This brief video from WPSU introduces a diverse group of middle school students with common interests that relate to STEM careers. Whether creating robots or designing solar cars, each student dreams of activities beyond the stereotypical view of a nerdy scientist.
Analyze how career options may be based on personal interests, abilities, aptitudes, achievements, and goals. Discuss how both traditional and nontraditional careers offer or hinder career opportunities. Describe at least five different careers in science, technology, engineering or mathematics fields. Compare and contrast the education requirements needed in two different STEM careers.
Most elementary and middle school students harbor misconceptions about just what a scientist, technologist, engineer, mathematician (STEM) or other STEM related career person is like. A scientist is likely a white male with a lab coat and facial hair, according to a 1997 study of over 1500 students from 23 states, the District of Columbia and three other countries. Teachers can shatter this stereotype and address the lack of women and other traditionally underrepresented groups by serving as a source of career information about STEM fields. Information about STEM careers is offered by the Department of Labor, National Institutes of Health, American Medical Association, Vocational Information Center, NASA, and NOAA.
The time to foster a budding interest in choosing STEM careers is during middle and high school. A survey of STEM practitioners found that over a quarter of respondents started thinking about a career in STEM before the age of 11 and a further third between the ages of 12-14. Often, these interests fade in the face of significant obstacles. In addition to stereotypes of what STEM practitioners are like, and a lack of available career information, students enthusiastic about STEM careers must overcome a general dislike of traditional lecture-based math and science coursework that begins in upper elementary grades and continues through secondary education.
Students in middle and high school are often drawn to highly visible professions in the entertainment and sports fields, though their chances of a landing a job in these fields at an income level that can sustain them are very slim. Teachers can help put pursuit of entertainment and sports careers in perspective by encouraging students to research facts about these fields in contrast to STEM occupations.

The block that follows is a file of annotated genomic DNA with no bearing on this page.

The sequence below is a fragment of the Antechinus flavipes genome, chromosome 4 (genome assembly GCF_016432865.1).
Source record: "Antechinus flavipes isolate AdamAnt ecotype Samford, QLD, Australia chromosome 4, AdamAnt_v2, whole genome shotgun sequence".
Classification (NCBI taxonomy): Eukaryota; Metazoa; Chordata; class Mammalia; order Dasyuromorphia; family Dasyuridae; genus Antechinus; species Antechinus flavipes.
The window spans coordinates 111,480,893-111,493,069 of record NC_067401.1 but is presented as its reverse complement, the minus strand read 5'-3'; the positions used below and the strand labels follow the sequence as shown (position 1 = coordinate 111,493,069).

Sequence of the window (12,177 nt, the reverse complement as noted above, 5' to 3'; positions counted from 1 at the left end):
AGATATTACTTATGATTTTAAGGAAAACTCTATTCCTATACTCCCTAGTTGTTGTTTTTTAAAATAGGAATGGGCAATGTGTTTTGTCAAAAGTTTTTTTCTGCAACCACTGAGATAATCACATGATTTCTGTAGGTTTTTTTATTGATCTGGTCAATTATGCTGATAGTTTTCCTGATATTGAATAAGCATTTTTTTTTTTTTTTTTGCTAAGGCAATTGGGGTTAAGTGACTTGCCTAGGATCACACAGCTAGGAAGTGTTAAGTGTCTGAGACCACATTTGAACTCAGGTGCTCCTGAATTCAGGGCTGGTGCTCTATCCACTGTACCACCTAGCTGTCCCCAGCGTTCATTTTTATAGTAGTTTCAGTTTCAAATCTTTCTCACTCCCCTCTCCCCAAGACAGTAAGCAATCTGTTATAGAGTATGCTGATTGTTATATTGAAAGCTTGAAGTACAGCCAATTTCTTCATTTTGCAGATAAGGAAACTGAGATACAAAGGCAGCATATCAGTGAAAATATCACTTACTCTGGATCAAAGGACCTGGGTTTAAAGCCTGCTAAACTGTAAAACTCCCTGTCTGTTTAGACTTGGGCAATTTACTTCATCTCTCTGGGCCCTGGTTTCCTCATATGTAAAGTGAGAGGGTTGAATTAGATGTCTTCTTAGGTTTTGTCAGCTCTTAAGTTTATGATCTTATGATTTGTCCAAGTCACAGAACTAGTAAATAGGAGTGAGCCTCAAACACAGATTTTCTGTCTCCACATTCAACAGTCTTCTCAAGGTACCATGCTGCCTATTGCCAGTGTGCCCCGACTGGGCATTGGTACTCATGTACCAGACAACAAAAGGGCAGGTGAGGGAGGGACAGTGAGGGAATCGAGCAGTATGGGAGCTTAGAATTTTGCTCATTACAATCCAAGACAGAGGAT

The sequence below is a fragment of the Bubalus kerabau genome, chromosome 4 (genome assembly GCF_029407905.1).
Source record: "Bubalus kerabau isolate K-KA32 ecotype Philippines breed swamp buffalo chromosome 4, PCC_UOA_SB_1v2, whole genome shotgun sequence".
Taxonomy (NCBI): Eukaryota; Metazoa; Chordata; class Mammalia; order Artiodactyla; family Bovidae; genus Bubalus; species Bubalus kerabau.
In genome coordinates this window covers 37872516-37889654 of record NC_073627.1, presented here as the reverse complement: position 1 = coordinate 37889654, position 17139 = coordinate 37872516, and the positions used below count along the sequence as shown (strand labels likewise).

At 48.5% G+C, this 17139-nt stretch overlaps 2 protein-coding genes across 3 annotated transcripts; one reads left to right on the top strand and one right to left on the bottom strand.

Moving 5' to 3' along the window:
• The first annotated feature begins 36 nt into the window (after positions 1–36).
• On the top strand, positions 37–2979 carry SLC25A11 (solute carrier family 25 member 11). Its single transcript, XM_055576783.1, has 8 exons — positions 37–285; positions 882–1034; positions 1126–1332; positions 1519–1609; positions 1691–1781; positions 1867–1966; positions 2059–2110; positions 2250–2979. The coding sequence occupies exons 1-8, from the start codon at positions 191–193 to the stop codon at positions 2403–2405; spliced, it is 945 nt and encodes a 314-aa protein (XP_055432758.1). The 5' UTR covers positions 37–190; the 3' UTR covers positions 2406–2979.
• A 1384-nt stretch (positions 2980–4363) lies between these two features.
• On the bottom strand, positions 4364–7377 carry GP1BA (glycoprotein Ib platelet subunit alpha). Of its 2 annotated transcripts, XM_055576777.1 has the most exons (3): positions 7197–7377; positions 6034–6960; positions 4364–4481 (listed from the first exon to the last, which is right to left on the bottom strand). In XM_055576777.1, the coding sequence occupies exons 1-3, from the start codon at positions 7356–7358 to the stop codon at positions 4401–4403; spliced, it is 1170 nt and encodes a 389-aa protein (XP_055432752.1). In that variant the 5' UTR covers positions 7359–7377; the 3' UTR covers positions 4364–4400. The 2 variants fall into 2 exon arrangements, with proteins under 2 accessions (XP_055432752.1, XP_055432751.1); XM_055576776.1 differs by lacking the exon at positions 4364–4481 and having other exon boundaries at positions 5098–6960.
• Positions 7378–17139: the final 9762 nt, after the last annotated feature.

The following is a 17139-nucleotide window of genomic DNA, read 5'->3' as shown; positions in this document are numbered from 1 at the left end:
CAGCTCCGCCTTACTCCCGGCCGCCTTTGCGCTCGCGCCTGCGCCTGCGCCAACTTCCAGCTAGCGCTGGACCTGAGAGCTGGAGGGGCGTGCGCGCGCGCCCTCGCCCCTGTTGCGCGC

The Department of Labor’s Occupational Outlook Handbook lists the following significant points for actors: long periods of unemployment, intense competition for roles, and frequent rejections in auditions. Earnings can be erratic, forcing many actors to supplement their income with jobs in other fields. Very few actors become highly successful with extraordinarily high earnings.
The NFL reports that 215 of the 100,000 high school seniors who play football (0.2%) will ever make an NFL roster; 40 of 5,000,000 or 0.00008% of high school boys playing basketball will become an NBA basketball player.
Given these odds, students may want to consider the following. Is it more likely that a classmate will become a pro athlete or television or movie star, or that he or she will become a scientist, technologist, engineer or mathematician who helps work on a new technology that will improve people’s lives?
To meet some graduate students who believe passionately in science, technology, engineering and math (STEM) careers, watch STEM Careers Grad Students.
To compare yesterday's technologies with today's, check out this series of brief videos:
Academic standards correlations on Teachers' Domain use the Achievement Standards Network (ASN) database of state and national standards, provided to NSDL projects courtesy of JES & Co.
We assign reference terms to each statement within a standards document and to each media resource, and correlations are based upon matches of these terms for a given grade band. If a particular standards document of interest to you is not displayed yet, it most likely has not yet been processed by ASN or by Teachers' Domain. We will be adding social studies and arts correlations over the coming year, and also will be increasing the specificity of alignment.